There’s no doubt about it – we are a mobile nation. According to Ofcom, a whopping 78% of all UK adults now own a smartphone and on average, people check them once every 12 minutes during their waking hours. And these statistics should come as no surprise – we now rely on our phones to provide us with up-to-date information instantly, right at our fingertips, on almost any topic imaginable. So, when our phones start slowing down, frustration and anxiety arises. But how many people actually understand why this is happening?
Currently, many consumers believe that this slow-down is due to technology latency that is built into their devices – some companies such as Apple have previously admitted that they deliberately slow down older models of iPhones without notifying their customers. However, this is not the only cause of slow-downs. In fact, consumers may instead be being subjected to malware attempting to siphon off their personal data every time they browse the internet, causing their phone speeds to slow down as they deal with these malicious requests.
The next wave of malware distribution
Malware distribution has now started spreading through online adverts that appear on most major reputable websites. Most people are aware of the threat posed by spam emails and messages from people they don’t know, or from suspicious-looking pop-ups that can sometimes appear when we use the internet. They are therefore familiar with how to identify and avoid these malicious attempts from hackers. However, malware producers are always discovering new ways to infect their victims. One new method is through infecting advertising networks – referred to as ‘malvertising’.
This is a threat that has been growing steadily over the last couple of years. In fact, in December of last year, a cyber-criminal group known as ScamClub managed to hijack over 300 million web sites through an enormous malvertising campaign. Malicious ads were created, intended to look like genuine promotions of legitimate businesses, but instead redirected to scam websites which collected personal and financial data from the victims. Mobile phone devices have been a particular target for these types of malvertising scams, as mobile sites tend to have more ads on them and therefore have a better chance of drawing in unsuspecting consumers.
How does it work?
With very little oversight, and websites typically relying on third party vendors to screen and display the ads, the online advertising space is ripe for exploitation. It can be extremely difficult for the average consumer to identify a malicious advert, because they often appear via legitimate and reputable advertising networks. Due to the sheer volume of adverts that are submitted to various advertising networks throughout the world, it can be difficult for the networks to perform a thorough analysis of these ads.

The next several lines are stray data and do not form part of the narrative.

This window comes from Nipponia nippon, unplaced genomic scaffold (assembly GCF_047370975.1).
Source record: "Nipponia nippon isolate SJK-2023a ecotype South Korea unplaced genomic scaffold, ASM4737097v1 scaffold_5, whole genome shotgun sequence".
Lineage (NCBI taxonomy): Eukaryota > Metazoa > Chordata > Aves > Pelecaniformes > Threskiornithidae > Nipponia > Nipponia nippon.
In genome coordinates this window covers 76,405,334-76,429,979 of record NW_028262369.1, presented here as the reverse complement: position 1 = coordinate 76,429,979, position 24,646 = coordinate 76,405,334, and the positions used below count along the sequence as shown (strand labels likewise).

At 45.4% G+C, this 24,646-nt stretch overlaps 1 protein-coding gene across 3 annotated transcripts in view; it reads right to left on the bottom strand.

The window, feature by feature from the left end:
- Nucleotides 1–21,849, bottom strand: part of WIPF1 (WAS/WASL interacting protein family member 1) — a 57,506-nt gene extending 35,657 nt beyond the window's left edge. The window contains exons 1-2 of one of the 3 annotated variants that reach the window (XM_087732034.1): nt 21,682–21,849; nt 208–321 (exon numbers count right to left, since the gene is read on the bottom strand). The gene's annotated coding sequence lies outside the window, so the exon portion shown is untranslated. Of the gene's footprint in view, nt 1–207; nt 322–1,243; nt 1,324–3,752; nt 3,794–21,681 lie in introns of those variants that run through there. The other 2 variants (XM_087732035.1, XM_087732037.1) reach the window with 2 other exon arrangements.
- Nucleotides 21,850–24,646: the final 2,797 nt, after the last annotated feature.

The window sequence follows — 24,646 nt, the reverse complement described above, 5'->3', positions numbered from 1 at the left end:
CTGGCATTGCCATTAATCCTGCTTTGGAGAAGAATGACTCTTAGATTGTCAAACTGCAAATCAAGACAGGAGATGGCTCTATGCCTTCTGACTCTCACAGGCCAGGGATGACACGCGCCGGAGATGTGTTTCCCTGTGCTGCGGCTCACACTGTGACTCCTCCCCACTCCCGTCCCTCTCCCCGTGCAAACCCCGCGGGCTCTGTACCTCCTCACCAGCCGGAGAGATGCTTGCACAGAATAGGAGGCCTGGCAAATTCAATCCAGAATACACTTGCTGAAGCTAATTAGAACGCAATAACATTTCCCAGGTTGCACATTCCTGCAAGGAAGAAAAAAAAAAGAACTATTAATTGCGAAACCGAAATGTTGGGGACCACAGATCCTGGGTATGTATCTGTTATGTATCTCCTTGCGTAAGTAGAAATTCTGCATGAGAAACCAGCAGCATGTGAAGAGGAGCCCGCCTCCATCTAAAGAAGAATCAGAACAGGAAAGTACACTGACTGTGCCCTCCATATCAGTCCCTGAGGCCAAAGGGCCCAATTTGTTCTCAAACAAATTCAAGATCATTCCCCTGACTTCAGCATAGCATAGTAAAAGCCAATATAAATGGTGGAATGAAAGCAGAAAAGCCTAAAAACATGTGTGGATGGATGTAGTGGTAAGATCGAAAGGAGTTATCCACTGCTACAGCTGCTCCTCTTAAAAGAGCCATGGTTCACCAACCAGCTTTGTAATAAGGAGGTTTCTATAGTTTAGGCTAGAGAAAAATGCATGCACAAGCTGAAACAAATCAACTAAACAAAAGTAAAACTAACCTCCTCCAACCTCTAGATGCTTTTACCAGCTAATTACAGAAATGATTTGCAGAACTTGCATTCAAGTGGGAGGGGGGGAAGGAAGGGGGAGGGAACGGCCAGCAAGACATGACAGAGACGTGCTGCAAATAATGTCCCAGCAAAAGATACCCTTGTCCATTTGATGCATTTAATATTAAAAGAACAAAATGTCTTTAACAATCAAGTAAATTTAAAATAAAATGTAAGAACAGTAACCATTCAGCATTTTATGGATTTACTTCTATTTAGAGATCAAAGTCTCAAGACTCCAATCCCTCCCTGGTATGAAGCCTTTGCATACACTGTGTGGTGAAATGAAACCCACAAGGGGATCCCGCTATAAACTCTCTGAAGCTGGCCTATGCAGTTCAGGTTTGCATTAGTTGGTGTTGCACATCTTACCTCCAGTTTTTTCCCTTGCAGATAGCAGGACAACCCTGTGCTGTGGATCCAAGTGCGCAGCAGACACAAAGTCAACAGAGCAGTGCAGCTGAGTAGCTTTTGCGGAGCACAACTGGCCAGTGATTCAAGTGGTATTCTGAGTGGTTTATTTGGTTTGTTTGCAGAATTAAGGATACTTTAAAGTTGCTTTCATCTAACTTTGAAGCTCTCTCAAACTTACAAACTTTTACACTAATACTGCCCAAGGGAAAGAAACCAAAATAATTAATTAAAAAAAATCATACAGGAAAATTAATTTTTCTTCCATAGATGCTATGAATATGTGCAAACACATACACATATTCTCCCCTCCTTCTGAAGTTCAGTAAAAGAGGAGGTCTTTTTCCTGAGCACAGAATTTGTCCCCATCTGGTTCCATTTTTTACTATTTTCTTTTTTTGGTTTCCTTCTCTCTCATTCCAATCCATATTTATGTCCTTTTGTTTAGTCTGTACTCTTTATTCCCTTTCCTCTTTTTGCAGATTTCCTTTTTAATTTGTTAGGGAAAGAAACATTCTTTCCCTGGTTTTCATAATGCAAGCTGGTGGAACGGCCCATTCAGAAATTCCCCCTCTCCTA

Generally, cyber hackers will insert unwanted or malicious codes into an ad and will then pay advertising networks to display them. This then exposes every user visiting those sites to the potential risk of infection – and as the malware contained within the ads request and attempt to steal your confidential information, this ends up significantly slowing down your mobile device.
More common than you think
Part of the problem is that mobile users simply don’t realise how common these scams are, and therefore aren’t educated on how to identify and avoid them. Even once they become infected, they may not be able to spot the warning signs of a virus and take steps to eliminate it. Most people would be shocked to know that more than 50% of the traffic which is consumed by a web browser consists of content they did not even know they had requested. Naturally, this has the effect of significantly slowing down their browsing experience – in fact, by eliminating these unnecessary and possibly even malicious requests, pages can load an average of 2 times faster than before and even improve the battery life of your device.
How to combat it
It’s already clear that we cannot rely on advertising networks and host websites to prevent malware from being distributed through online ads. The only real way for mobile users to prevent these attacks is to stop them from activating in the first place. Luckily, technology exists to block the activation of malvertising by disrupting their bidirectional communication back to their command centres. Without activation, no confidential data leaves the device and no malware is installed on your mobile.
Cyber threats will always exist which is why the focus must be on prevention. New and more ingenious ways of accessing mobile devices – such as through legitimate-looking adverts will always be found. However, with proper protection you can ensure that malware will not be activated, your data will remain secure and your mobile device won’t slow down.